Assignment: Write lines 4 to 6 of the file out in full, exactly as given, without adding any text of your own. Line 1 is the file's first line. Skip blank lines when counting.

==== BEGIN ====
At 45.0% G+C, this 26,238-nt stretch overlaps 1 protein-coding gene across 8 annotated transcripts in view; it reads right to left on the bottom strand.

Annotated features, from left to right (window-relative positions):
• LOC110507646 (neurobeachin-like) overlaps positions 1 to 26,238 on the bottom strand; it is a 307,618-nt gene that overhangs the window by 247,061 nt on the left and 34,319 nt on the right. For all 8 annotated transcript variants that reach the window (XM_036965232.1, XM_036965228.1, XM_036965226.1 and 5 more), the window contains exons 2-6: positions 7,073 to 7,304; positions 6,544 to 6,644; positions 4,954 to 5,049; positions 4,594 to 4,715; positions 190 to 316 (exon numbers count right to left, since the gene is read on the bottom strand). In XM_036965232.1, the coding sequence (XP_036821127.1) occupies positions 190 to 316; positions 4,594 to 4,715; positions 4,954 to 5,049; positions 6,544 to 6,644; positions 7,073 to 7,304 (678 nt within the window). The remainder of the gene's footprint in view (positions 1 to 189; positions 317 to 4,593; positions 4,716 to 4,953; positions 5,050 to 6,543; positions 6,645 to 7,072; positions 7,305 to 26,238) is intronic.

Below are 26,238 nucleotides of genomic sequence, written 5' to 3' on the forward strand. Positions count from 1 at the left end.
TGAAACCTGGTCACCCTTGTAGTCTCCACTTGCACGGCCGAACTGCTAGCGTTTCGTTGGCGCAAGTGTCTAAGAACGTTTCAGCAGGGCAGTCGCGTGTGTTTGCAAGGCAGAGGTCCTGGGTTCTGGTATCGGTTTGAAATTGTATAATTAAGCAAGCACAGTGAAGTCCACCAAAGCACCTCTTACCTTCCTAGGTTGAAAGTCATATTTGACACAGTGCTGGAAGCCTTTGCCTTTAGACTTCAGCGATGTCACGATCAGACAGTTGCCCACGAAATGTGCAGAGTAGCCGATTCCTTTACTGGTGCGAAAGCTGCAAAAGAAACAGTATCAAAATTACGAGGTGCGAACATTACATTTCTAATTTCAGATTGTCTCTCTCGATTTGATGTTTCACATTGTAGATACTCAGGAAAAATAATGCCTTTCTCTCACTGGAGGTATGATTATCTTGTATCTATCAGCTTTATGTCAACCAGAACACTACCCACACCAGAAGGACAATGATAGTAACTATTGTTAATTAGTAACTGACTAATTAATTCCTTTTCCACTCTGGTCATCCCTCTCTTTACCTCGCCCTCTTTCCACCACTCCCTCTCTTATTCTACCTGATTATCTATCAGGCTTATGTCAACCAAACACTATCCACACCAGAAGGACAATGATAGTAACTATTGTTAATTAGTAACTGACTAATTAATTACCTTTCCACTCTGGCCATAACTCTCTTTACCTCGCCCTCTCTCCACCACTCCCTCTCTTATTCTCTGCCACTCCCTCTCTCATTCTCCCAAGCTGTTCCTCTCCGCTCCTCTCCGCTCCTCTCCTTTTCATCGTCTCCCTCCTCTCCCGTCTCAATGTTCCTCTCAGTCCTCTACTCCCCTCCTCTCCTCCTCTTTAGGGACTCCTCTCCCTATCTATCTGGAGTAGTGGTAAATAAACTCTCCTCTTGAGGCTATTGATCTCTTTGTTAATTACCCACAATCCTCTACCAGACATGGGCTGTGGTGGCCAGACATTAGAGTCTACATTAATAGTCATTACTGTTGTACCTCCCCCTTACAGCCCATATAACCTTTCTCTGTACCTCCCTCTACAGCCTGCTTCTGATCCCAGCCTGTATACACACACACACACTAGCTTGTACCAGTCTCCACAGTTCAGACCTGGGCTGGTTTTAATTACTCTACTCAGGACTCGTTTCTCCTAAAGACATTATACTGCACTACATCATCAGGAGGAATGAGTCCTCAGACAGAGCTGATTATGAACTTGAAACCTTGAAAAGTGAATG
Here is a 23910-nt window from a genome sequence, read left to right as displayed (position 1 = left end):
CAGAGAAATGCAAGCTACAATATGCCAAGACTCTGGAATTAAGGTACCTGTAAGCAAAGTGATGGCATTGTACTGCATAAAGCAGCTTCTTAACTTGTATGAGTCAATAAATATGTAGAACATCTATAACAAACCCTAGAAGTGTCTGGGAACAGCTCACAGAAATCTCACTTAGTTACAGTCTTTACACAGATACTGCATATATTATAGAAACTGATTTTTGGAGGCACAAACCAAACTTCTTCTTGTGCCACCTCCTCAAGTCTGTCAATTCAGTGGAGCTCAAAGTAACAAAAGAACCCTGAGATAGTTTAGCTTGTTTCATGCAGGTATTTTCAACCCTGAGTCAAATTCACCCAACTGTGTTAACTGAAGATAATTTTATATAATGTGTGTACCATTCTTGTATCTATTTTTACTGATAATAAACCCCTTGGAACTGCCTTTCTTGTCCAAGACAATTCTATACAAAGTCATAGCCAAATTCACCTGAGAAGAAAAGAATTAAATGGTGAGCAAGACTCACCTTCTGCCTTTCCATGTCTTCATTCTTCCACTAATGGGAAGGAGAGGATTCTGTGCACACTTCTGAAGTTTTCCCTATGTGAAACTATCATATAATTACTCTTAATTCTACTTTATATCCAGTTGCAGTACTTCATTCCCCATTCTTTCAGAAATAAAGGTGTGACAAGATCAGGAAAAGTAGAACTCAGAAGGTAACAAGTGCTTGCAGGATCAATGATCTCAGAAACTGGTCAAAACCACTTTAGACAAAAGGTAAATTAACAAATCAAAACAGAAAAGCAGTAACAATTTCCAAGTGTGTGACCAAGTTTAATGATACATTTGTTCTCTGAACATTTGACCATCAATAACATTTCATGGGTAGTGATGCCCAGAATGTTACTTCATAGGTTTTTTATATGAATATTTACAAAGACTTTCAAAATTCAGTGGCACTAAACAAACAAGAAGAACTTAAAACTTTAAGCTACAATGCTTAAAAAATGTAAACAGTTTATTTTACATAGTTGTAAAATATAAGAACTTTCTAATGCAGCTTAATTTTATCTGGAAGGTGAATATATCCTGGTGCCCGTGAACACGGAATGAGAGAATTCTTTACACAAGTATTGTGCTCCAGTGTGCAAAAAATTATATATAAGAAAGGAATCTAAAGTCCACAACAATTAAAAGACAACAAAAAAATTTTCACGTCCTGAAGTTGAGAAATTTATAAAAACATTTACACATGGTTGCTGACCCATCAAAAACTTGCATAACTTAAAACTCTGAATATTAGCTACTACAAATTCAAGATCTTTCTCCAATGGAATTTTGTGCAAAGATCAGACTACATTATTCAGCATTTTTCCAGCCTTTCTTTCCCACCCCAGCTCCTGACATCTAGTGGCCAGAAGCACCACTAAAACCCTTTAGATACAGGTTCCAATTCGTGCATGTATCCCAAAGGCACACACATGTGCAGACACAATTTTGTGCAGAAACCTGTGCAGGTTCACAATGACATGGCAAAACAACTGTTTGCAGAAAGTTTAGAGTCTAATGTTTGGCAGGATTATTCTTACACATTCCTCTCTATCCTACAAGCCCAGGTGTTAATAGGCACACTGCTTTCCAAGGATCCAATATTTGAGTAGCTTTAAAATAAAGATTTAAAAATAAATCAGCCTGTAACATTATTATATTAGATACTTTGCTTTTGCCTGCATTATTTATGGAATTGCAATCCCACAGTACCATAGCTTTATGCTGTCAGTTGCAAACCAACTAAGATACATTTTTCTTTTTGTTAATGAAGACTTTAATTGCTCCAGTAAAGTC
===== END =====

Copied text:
Below are 26,238 nucleotides of genomic sequence, written 5' to 3' on the forward strand. Positions count from 1 at the left end.
TGAAACCTGGTCACCCTTGTAGTCTCCACTTGCACGGCCGAACTGCTAGCGTTTCGTTGGCGCAAGTGTCTAAGAACGTTTCAGCAGGGCAGTCGCGTGTGTTTGCAAGGCAGAGGTCCTGGGTTCTGGTATCGGTTTGAAATTGTATAATTAAGCAAGCACAGTGAAGTCCACCAAAGCACCTCTTACCTTCCTAGGTTGAAAGTCATATTTGACACAGTGCTGGAAGCCTTTGCCTTTAGACTTCAGCGATGTCACGATCAGACAGTTGCCCACGAAATGTGCAGAGTAGCCGATTCCTTTACTGGTGCGAAAGCTGCAAAAGAAACAGTATCAAAATTACGAGGTGCGAACATTACATTTCTAATTTCAGATTGTCTCTCTCGATTTGATGTTTCACATTGTAGATACTCAGGAAAAATAATGCCTTTCTCTCACTGGAGGTATGATTATCTTGTATCTATCAGCTTTATGTCAACCAGAACACTACCCACACCAGAAGGACAATGATAGTAACTATTGTTAATTAGTAACTGACTAATTAATTCCTTTTCCACTCTGGTCATCCCTCTCTTTACCTCGCCCTCTTTCCACCACTCCCTCTCTTATTCTACCTGATTATCTATCAGGCTTATGTCAACCAAACACTATCCACACCAGAAGGACAATGATAGTAACTATTGTTAATTAGTAACTGACTAATTAATTACCTTTCCACTCTGGCCATAACTCTCTTTACCTCGCCCTCTCTCCACCACTCCCTCTCTTATTCTCTGCCACTCCCTCTCTCATTCTCCCAAGCTGTTCCTCTCCGCTCCTCTCCGCTCCTCTCCTTTTCATCGTCTCCCTCCTCTCCCGTCTCAATGTTCCTCTCAGTCCTCTACTCCCCTCCTCTCCTCCTCTTTAGGGACTCCTCTCCCTATCTATCTGGAGTAGTGGTAAATAAACTCTCCTCTTGAGGCTATTGATCTCTTTGTTAATTACCCACAATCCTCTACCAGACATGGGCTGTGGTGGCCAGACATTAGAGTCTACATTAATAGTCATTACTGTTGTACCTCCCCCTTACAGCCCATATAACCTTTCTCTGTACCTCCCTCTACAGCCTGCTTCTGATCCCAGCCTGTATACACACACACACACTAGCTTGTACCAGTCTCCACAGTTCAGACCTGGGCTGGTTTTAATTACTCTACTCAGGACTCGTTTCTCCTAAAGACATTATACTGCACTACATCATCAGGAGGAATGAGTCCTCAGACAGAGCTGATTATGAACTTGAAACCTTGAAAAGTGAATG
Here is a 23910-nt window from a genome sequence, read left to right as displayed (position 1 = left end):